All posts by Amanda Christian

Thyme Spotlight


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Thyme

Thought to impart courage to its bearer, Thyme was given to knights and warriors before they went into battle by ladies of the Middle Ages. During this same period, Thyme was often placed beneath pillows to help promote a peaceful sleep and to ward off nightmares. The ancient Greeks used Thyme in their baths and burned it as an incense in their temples while the Egyptians used it in their embalming rites. Today, Thyme is commonly used as a seasoning, but it also produces a potent essential oil that has cleansing and clarifying effects for the skin; however, due to its high phenol content, Thyme should be diluted with  Fractionated Coconut Oil before application. Thyme has specific chemotypes that produce a broad-spectrum activity in promoting winter-time health. Including Thyme essential oil in food dishes or consuming one to two drops a day will promote a healthy immune system when seasonal threats are high.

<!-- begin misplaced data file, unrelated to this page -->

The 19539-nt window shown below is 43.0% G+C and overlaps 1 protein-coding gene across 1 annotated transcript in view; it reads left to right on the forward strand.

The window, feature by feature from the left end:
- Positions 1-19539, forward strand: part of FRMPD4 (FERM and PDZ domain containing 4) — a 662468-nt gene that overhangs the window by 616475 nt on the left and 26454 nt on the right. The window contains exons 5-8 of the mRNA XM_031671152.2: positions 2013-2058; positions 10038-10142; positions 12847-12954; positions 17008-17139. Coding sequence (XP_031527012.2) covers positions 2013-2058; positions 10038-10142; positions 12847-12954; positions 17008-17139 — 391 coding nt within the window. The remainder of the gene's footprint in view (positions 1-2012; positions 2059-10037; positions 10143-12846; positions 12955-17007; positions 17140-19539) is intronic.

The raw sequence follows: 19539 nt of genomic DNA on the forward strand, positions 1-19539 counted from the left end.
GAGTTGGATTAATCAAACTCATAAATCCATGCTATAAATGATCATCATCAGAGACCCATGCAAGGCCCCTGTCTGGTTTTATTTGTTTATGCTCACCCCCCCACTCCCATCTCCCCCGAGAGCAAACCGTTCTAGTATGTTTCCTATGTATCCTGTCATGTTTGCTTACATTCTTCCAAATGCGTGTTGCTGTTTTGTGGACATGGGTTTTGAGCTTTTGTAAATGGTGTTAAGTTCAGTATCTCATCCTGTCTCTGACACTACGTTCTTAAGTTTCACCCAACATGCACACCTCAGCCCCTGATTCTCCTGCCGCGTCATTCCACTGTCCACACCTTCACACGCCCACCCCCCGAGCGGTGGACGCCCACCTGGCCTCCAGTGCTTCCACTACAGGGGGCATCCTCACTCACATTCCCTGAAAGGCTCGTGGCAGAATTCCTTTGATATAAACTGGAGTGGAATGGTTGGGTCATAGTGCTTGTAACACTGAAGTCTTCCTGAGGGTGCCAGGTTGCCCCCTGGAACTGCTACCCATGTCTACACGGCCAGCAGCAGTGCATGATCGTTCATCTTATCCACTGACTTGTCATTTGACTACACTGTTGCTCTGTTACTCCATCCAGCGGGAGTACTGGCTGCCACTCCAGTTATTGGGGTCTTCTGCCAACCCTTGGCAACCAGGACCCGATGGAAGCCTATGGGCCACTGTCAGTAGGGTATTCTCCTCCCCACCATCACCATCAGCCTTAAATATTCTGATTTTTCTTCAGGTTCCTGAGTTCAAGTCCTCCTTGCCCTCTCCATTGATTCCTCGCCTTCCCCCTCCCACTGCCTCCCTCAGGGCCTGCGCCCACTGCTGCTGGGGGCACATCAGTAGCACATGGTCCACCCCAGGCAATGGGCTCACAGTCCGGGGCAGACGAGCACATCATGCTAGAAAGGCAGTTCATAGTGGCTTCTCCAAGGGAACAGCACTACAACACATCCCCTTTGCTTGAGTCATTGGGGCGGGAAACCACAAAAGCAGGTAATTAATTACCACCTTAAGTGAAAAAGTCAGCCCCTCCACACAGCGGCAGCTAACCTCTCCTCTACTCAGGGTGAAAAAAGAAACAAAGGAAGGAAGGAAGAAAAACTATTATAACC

Application:
Aromatic, Topical, Internal, Diluted

Extraction Method:
Steam distillation

Aromatic Description:
Warm, herbaceous, floral, powdery

Main Chemical Component and Chemotype:
Thymol

Plant Part:
Leaf

PRIMARY BENEFITS

• Cleansing and purifying effect for the skin

• Broad-spectrum activity in promoting winter-time health

USES

Use 1–2 drops in meat and entrée dishes to add a fresh herbal flavor.

Dilute with Fractionated Coconut Oil then apply to targeted areas on the skin to purify and promote healthy skin.

Add 2 drops to veggie capsules and take during winter time to promote immunity.

DIRECTIONS FOR USE

Diffusion: Use three to four drops in the diffuser of your choice.
Internal use: Dilute one drop in 4 fl. oz. of liquid.
Topical use: Dilute one to two drops with Fractionated Coconut Oil then apply to desired area.

CAUTIONS
Possible skin sensitivity. Keep out of reach of children. If you are pregnant, nursing, or under a doctor’s care, consult your physician. Avoid contact with eyes, inner ears, and sensitive areas.